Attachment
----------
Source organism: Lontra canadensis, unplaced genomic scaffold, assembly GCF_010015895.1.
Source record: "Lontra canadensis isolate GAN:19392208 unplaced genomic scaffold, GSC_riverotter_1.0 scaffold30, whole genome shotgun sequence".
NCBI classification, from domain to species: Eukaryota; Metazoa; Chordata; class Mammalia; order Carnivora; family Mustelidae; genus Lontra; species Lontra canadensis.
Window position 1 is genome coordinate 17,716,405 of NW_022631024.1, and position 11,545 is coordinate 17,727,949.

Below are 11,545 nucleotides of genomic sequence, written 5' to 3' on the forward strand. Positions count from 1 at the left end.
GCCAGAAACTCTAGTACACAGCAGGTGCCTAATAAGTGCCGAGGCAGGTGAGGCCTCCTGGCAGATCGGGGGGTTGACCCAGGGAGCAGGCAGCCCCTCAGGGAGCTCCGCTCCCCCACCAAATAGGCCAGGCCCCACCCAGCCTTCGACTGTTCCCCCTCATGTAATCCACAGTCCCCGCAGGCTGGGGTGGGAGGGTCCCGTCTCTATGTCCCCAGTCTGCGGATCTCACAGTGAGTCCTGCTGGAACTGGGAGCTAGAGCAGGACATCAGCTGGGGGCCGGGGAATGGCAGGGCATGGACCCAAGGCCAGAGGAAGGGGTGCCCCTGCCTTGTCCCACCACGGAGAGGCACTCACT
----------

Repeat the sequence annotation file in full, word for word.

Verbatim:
Source organism: Lontra canadensis, unplaced genomic scaffold, assembly GCF_010015895.1.
Source record: "Lontra canadensis isolate GAN:19392208 unplaced genomic scaffold, GSC_riverotter_1.0 scaffold30, whole genome shotgun sequence".
NCBI classification, from domain to species: Eukaryota; Metazoa; Chordata; class Mammalia; order Carnivora; family Mustelidae; genus Lontra; species Lontra canadensis.
Window position 1 is genome coordinate 17,716,405 of NW_022631024.1, and position 11,545 is coordinate 17,727,949.

Below are 11,545 nucleotides of genomic sequence, written 5' to 3' on the forward strand. Positions count from 1 at the left end.
GCCAGAAACTCTAGTACACAGCAGGTGCCTAATAAGTGCCGAGGCAGGTGAGGCCTCCTGGCAGATCGGGGGGTTGACCCAGGGAGCAGGCAGCCCCTCAGGGAGCTCCGCTCCCCCACCAAATAGGCCAGGCCCCACCCAGCCTTCGACTGTTCCCCCTCATGTAATCCACAGTCCCCGCAGGCTGGGGTGGGAGGGTCCCGTCTCTATGTCCCCAGTCTGCGGATCTCACAGTGAGTCCTGCTGGAACTGGGAGCTAGAGCAGGACATCAGCTGGGGGCCGGGGAATGGCAGGGCATGGACCCAAGGCCAGAGGAAGGGGTGCCCCTGCCTTGTCCCACCACGGAGAGGCACTCACT